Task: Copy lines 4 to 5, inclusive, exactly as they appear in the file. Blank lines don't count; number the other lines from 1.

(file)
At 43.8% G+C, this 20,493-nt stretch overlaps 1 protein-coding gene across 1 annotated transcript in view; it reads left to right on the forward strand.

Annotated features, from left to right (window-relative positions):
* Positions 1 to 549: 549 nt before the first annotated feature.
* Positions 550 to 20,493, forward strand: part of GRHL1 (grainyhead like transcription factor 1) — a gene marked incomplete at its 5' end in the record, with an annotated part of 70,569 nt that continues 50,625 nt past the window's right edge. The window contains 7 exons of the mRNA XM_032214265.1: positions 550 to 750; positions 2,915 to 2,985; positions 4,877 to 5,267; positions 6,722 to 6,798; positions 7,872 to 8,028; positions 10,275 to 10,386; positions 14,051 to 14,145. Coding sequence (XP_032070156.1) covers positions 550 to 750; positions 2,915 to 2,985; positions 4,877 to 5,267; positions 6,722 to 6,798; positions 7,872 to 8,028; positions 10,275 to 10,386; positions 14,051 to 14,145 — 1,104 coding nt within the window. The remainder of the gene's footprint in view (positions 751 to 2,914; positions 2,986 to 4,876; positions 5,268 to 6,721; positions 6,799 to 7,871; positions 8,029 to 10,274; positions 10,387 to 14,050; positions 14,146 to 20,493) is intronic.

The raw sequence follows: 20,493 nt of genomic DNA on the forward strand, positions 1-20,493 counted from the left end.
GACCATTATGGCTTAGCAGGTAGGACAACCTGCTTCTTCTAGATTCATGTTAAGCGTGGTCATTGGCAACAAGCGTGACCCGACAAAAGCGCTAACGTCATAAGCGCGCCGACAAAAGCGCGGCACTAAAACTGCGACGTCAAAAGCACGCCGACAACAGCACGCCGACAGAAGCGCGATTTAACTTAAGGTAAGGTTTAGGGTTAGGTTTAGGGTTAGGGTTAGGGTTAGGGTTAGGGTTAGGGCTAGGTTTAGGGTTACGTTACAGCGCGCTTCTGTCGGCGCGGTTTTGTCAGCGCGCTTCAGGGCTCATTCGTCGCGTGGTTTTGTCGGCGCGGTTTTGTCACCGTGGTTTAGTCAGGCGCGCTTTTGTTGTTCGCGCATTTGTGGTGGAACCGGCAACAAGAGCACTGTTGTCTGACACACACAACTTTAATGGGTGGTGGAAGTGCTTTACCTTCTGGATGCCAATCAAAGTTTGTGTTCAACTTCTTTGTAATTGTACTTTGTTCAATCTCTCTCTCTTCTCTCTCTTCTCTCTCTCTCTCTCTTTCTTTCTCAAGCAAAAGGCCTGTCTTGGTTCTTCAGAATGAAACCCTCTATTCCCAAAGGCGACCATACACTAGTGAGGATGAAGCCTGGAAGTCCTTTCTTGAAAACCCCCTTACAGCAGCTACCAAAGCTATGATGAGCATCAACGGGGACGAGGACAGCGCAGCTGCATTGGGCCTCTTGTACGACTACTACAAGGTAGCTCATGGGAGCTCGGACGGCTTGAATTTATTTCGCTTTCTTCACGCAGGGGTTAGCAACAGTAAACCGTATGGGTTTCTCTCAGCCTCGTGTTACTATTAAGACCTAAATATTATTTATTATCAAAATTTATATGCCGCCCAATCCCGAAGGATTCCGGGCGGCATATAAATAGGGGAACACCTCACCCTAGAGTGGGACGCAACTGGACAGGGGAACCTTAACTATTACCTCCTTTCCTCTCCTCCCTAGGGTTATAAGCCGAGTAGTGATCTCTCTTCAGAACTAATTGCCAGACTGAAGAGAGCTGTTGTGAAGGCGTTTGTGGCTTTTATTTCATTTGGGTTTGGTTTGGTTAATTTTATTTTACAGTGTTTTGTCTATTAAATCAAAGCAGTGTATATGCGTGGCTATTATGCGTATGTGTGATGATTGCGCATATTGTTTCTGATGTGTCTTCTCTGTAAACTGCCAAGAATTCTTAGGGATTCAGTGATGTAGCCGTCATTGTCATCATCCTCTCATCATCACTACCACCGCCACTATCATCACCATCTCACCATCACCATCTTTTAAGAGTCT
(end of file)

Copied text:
* Positions 550 to 20,493, forward strand: part of GRHL1 (grainyhead like transcription factor 1) — a gene marked incomplete at its 5' end in the record, with an annotated part of 70,569 nt that continues 50,625 nt past the window's right edge. The window contains 7 exons of the mRNA XM_032214265.1: positions 550 to 750; positions 2,915 to 2,985; positions 4,877 to 5,267; positions 6,722 to 6,798; positions 7,872 to 8,028; positions 10,275 to 10,386; positions 14,051 to 14,145. Coding sequence (XP_032070156.1) covers positions 550 to 750; positions 2,915 to 2,985; positions 4,877 to 5,267; positions 6,722 to 6,798; positions 7,872 to 8,028; positions 10,275 to 10,386; positions 14,051 to 14,145 — 1,104 coding nt within the window. The remainder of the gene's footprint in view (positions 751 to 2,914; positions 2,986 to 4,876; positions 5,268 to 6,721; positions 6,799 to 7,871; positions 8,029 to 10,274; positions 10,387 to 14,050; positions 14,146 to 20,493) is intronic.

The raw sequence follows: 20,493 nt of genomic DNA on the forward strand, positions 1-20,493 counted from the left end.